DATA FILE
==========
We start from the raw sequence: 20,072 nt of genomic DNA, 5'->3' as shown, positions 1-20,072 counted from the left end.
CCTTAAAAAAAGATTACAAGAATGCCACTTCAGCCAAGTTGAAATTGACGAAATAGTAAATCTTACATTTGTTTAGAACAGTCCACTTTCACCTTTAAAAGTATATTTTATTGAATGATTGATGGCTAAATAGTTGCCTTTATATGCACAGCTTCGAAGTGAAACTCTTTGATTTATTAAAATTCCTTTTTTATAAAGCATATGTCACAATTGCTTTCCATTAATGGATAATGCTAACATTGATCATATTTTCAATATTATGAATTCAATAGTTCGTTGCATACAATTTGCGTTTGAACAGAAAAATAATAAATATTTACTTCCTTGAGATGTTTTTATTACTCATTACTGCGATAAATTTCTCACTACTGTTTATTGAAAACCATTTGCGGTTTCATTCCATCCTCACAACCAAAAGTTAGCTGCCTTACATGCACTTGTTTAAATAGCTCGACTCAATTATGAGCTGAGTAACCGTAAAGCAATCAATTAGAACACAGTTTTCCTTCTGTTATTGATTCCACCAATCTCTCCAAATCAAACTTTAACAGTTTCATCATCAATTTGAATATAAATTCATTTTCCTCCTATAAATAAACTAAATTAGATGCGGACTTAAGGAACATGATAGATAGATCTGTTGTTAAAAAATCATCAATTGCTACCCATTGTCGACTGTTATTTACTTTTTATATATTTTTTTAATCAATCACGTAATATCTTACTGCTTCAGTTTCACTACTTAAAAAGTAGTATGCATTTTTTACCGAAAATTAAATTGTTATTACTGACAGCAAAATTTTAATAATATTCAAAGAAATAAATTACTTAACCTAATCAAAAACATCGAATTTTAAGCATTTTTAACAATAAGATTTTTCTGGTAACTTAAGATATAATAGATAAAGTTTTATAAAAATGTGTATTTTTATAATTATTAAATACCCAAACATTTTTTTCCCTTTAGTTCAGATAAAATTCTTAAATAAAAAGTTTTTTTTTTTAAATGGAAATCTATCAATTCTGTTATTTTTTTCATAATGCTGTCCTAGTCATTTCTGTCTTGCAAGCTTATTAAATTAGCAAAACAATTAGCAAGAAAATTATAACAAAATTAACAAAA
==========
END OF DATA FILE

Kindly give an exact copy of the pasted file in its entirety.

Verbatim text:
We start from the raw sequence: 20,072 nt of genomic DNA, 5'->3' as shown, positions 1-20,072 counted from the left end.
CCTTAAAAAAAGATTACAAGAATGCCACTTCAGCCAAGTTGAAATTGACGAAATAGTAAATCTTACATTTGTTTAGAACAGTCCACTTTCACCTTTAAAAGTATATTTTATTGAATGATTGATGGCTAAATAGTTGCCTTTATATGCACAGCTTCGAAGTGAAACTCTTTGATTTATTAAAATTCCTTTTTTATAAAGCATATGTCACAATTGCTTTCCATTAATGGATAATGCTAACATTGATCATATTTTCAATATTATGAATTCAATAGTTCGTTGCATACAATTTGCGTTTGAACAGAAAAATAATAAATATTTACTTCCTTGAGATGTTTTTATTACTCATTACTGCGATAAATTTCTCACTACTGTTTATTGAAAACCATTTGCGGTTTCATTCCATCCTCACAACCAAAAGTTAGCTGCCTTACATGCACTTGTTTAAATAGCTCGACTCAATTATGAGCTGAGTAACCGTAAAGCAATCAATTAGAACACAGTTTTCCTTCTGTTATTGATTCCACCAATCTCTCCAAATCAAACTTTAACAGTTTCATCATCAATTTGAATATAAATTCATTTTCCTCCTATAAATAAACTAAATTAGATGCGGACTTAAGGAACATGATAGATAGATCTGTTGTTAAAAAATCATCAATTGCTACCCATTGTCGACTGTTATTTACTTTTTATATATTTTTTTAATCAATCACGTAATATCTTACTGCTTCAGTTTCACTACTTAAAAAGTAGTATGCATTTTTTACCGAAAATTAAATTGTTATTACTGACAGCAAAATTTTAATAATATTCAAAGAAATAAATTACTTAACCTAATCAAAAACATCGAATTTTAAGCATTTTTAACAATAAGATTTTTCTGGTAACTTAAGATATAATAGATAAAGTTTTATAAAAATGTGTATTTTTATAATTATTAAATACCCAAACATTTTTTTCCCTTTAGTTCAGATAAAATTCTTAAATAAAAAGTTTTTTTTTTTAAATGGAAATCTATCAATTCTGTTATTTTTTTCATAATGCTGTCCTAGTCATTTCTGTCTTGCAAGCTTATTAAATTAGCAAAACAATTAGCAAGAAAATTATAACAAAATTAACAAAA